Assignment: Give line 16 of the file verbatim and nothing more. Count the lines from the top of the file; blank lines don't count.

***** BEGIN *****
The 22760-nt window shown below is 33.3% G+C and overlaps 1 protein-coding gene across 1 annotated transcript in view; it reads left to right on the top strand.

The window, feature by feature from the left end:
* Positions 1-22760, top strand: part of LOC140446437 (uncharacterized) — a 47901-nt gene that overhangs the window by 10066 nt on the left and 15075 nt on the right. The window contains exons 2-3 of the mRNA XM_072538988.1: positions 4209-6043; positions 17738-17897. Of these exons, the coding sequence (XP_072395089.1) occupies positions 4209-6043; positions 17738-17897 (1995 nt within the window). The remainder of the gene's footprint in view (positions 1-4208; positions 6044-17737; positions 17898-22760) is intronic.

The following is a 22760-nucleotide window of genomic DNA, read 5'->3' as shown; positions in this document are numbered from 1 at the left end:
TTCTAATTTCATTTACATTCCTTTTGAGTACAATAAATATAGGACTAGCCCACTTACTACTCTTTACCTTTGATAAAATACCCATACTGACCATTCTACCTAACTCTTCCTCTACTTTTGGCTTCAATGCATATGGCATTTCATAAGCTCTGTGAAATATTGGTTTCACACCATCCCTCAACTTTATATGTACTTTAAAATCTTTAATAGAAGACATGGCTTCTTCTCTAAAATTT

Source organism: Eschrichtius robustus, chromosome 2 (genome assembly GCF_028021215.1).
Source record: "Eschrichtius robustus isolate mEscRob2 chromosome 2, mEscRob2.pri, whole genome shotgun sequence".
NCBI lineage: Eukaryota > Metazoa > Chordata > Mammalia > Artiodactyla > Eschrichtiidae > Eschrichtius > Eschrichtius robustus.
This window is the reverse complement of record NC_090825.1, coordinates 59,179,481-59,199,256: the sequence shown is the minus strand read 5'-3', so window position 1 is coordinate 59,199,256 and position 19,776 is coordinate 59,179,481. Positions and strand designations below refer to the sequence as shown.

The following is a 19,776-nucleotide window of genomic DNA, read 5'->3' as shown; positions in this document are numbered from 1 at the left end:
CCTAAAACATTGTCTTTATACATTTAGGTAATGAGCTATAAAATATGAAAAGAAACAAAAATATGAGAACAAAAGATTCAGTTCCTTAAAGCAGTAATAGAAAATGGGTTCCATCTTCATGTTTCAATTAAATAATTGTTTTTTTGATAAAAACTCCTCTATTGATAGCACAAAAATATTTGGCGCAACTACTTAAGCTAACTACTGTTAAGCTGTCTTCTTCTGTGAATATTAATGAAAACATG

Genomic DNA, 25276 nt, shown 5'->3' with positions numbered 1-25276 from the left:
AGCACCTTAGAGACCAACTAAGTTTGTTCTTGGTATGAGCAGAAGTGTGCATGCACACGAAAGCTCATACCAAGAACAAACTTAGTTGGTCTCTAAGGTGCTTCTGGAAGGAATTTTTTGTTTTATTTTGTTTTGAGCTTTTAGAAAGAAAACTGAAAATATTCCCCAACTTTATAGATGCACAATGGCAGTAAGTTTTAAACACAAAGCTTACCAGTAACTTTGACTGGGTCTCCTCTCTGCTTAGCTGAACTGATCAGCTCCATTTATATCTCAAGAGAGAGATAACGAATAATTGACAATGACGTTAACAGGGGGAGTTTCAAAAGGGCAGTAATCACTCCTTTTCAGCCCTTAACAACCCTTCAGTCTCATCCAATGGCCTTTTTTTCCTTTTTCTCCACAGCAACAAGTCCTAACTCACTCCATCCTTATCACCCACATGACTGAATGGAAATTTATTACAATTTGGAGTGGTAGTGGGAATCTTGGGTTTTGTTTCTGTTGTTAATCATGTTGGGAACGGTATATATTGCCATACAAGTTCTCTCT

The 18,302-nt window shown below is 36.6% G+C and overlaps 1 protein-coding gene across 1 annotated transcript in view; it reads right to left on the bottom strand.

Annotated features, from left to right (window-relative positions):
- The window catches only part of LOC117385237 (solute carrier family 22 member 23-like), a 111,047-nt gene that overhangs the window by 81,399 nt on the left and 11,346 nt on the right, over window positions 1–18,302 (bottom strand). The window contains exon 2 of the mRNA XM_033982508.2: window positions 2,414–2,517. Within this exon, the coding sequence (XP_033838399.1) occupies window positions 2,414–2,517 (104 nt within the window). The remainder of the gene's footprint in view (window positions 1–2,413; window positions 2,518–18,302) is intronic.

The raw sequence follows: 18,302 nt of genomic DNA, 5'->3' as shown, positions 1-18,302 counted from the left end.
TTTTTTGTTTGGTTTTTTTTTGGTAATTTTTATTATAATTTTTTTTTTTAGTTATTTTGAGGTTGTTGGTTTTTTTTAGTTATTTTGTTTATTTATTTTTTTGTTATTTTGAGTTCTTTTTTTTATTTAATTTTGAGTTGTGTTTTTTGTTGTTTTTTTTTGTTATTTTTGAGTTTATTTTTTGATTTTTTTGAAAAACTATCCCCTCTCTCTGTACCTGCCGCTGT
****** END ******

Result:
- The window catches only part of LOC117385237 (solute carrier family 22 member 23-like), a 111,047-nt gene that overhangs the window by 81,399 nt on the left and 11,346 nt on the right, over window positions 1–18,302 (bottom strand). The window contains exon 2 of the mRNA XM_033982508.2: window positions 2,414–2,517. Within this exon, the coding sequence (XP_033838399.1) occupies window positions 2,414–2,517 (104 nt within the window). The remainder of the gene's footprint in view (window positions 1–2,413; window positions 2,518–18,302) is intronic.